Silver Linings Playbook
Director: David O. Russell.
Cast: Bradley Cooper, Jennifer Lawrence, Robert De Niro, Jacki Weaver, Chris Tucker.
BACK in 1999, David O. Russell made an unconventional war film called Three Kings, which was fantastic and rightfully attracted a great response from critics and audiences alike.
It put Russell on the map, and he followed it with an unconventional comedy (I Heart Huckabees) and the Oscar-nominated The Fighter.
Now he's attempting an unconventional romantic-comedy that has also attracted Oscar nominations.
The problem is Silver Linings Playbook is not as unconventional as it wants to be, nor does it feel up to its nod for best picture.
It's not as adventurous or exciting or enjoyable as Argo, The Life Of Pi, Django Unchained or even Beast Of The Southern Wild.
Having said that, Silver Linings Playbook is a pleasing film in its own right and often intriguing. And while it may not be best picture material, it does boast four excellent performances.
Cooper plays Patrick Solitano, a former teacher who is in a mental institution following an incident that landed a restraining order between himself and his wife.
Upon his release into the care of his parents (De Niro and Weaver), Patrick tries to continue improving himself and re-engage contact with his estranged wife, which he hopes to do through his friend's sister-in-law Tiffany (Lawrence).
Cooper, Lawrence, De Niro and Weaver are all excellent. Lawrence is the pick of the bunch - she is exhilirating and chaotic yet utterly believable as a young widow whose screws are loosened by grief - while Cooper captures his character's bipolar well, De Niro gives his best turn in over a decade, and Weaver is wonderfully understated.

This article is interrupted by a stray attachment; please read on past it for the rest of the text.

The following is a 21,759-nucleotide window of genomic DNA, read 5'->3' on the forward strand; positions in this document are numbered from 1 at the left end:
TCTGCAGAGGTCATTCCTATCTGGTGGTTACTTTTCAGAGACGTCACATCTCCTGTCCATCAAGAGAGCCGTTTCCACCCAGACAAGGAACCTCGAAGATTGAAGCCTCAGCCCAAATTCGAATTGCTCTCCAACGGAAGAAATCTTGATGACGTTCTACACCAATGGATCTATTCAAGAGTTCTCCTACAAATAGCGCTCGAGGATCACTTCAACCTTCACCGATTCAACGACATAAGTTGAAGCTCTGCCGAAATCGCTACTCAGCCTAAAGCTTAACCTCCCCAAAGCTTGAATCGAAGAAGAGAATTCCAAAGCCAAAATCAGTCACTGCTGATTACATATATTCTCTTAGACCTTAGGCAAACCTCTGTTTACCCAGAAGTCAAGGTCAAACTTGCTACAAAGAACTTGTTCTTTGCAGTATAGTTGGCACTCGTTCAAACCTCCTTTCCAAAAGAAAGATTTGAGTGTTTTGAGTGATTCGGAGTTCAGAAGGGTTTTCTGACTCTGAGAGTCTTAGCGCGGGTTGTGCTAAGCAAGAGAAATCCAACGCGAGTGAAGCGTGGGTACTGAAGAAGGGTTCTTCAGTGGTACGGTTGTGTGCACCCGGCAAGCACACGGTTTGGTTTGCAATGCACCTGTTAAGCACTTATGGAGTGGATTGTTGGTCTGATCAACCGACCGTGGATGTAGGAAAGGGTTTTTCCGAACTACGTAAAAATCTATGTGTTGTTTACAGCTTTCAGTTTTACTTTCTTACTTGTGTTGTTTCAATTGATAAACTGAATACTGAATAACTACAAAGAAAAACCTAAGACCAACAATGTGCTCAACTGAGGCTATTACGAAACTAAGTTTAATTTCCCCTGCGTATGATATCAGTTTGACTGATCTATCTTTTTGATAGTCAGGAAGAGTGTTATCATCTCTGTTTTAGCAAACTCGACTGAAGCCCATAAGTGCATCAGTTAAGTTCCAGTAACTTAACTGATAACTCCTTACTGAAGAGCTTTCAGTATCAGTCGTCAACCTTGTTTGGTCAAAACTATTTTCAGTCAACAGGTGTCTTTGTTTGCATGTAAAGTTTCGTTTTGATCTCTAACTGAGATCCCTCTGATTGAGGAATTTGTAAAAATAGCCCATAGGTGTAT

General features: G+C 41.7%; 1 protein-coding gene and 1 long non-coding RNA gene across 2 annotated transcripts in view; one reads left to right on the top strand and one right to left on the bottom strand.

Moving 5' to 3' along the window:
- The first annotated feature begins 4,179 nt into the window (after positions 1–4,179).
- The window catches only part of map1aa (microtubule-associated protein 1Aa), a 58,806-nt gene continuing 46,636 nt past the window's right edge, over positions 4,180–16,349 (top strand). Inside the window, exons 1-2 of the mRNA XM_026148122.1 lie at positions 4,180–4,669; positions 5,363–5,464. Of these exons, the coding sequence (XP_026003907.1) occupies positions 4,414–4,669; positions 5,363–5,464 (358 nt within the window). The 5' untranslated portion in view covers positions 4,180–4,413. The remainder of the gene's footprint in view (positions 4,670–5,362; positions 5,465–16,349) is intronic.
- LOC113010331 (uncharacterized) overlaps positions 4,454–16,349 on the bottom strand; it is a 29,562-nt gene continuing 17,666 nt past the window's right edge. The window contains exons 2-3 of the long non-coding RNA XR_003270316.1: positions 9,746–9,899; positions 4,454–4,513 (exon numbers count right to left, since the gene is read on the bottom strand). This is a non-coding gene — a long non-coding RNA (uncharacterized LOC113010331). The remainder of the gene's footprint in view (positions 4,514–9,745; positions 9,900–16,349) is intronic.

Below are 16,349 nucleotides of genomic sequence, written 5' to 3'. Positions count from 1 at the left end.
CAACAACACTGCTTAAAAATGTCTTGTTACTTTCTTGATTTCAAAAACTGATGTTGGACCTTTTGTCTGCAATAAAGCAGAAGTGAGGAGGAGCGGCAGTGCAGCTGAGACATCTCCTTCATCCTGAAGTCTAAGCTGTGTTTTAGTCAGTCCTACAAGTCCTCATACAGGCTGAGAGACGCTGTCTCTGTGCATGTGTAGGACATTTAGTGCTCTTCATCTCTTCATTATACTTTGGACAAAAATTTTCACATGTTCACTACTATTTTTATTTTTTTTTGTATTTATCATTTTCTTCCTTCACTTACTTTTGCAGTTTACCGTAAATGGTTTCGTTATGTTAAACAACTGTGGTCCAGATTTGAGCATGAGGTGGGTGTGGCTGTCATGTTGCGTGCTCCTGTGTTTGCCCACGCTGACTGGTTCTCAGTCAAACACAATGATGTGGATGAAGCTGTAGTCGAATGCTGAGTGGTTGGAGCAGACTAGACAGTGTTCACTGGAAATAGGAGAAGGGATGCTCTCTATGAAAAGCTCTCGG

At it's best, Silver Linings Playbook has an edge, some occasionally hilarious dark humour and sporadic bursts of intriguing camerawork and film-making.
There are interesting ideas at work in here, such as the way it explores second chances, notions of "crazy/normal", the place and impact of violence, issues in dealing with mental illness and grief, and some implicit notions and double standards about female sexuality that are brilliantly underplayed (much like than uncharacteristically subdued Danny Elfman score).
But these things don't get past the fact this is a rom-com dressed up as an Oscar-baiting "dramedy". It's a good rom-com thanks to it's edge, and I have nothing against rom-coms (my favourites are Annie Hall and 500 Days Of Summer), but this occasionally has the bad traits of a bad rom-com.
Too often, Silver Linings Playbook is contrived and trite and feels like it's taking the easy route at times, slipping into rom-com cliche with disturbing ease.
As for the ending, well, you should rightly be suspicious of any film that climaxes with a big dance number (unless it's Napoleon Dynamite), but the fact that this one seems to tie in with some kind of idea that mental illness can be cured through the power of dance and love threatens to tip the film into the schmaltz bucket as it goes in search of a happy ending.
But once again, let's not forget that this is an enjoyable film. Is it worthy of potentially taking home the best picture Oscar? Probably not.
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